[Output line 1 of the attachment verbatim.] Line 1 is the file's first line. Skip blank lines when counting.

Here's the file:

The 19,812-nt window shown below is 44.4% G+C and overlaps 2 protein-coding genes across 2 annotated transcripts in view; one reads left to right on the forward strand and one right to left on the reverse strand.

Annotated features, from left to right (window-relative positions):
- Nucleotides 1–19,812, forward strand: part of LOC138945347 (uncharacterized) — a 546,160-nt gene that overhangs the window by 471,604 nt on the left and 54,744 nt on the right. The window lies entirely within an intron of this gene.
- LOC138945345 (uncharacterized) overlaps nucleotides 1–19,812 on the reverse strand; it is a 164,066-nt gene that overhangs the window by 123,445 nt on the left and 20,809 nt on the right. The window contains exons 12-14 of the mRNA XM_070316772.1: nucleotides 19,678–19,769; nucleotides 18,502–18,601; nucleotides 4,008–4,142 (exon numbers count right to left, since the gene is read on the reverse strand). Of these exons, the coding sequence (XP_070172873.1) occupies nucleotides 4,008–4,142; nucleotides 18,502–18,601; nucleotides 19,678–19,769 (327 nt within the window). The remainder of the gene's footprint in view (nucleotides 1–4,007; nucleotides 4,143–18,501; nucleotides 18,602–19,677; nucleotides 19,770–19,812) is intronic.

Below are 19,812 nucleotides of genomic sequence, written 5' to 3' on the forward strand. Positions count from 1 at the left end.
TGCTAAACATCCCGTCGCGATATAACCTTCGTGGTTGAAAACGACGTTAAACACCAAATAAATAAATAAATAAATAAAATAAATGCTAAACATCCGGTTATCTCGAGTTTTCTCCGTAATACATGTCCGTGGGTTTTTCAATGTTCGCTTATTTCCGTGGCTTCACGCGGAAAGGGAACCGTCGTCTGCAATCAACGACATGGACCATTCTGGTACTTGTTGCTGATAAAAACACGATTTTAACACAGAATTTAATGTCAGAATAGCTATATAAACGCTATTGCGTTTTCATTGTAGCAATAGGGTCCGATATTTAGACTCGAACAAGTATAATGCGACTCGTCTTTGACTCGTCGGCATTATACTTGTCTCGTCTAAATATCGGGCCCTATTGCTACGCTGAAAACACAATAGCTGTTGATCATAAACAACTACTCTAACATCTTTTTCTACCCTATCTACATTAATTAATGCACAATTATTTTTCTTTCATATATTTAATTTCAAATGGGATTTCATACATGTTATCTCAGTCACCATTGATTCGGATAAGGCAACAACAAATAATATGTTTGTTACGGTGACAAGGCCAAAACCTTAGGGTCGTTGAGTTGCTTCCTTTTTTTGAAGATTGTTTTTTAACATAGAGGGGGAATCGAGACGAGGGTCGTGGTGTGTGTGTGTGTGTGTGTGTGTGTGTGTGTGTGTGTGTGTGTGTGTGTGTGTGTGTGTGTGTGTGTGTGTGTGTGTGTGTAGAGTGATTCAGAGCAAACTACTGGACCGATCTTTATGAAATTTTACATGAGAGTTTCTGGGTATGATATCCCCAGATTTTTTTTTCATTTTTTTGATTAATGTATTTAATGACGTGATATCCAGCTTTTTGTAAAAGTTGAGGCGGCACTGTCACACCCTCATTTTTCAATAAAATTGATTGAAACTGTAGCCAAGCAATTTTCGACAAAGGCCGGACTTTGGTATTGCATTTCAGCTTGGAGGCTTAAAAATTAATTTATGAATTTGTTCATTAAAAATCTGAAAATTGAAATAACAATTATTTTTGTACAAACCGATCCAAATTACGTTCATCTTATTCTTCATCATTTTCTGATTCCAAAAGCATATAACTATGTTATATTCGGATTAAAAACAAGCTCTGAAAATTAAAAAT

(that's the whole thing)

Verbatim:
The 19,812-nt window shown below is 44.4% G+C and overlaps 2 protein-coding genes across 2 annotated transcripts in view; one reads left to right on the forward strand and one right to left on the reverse strand.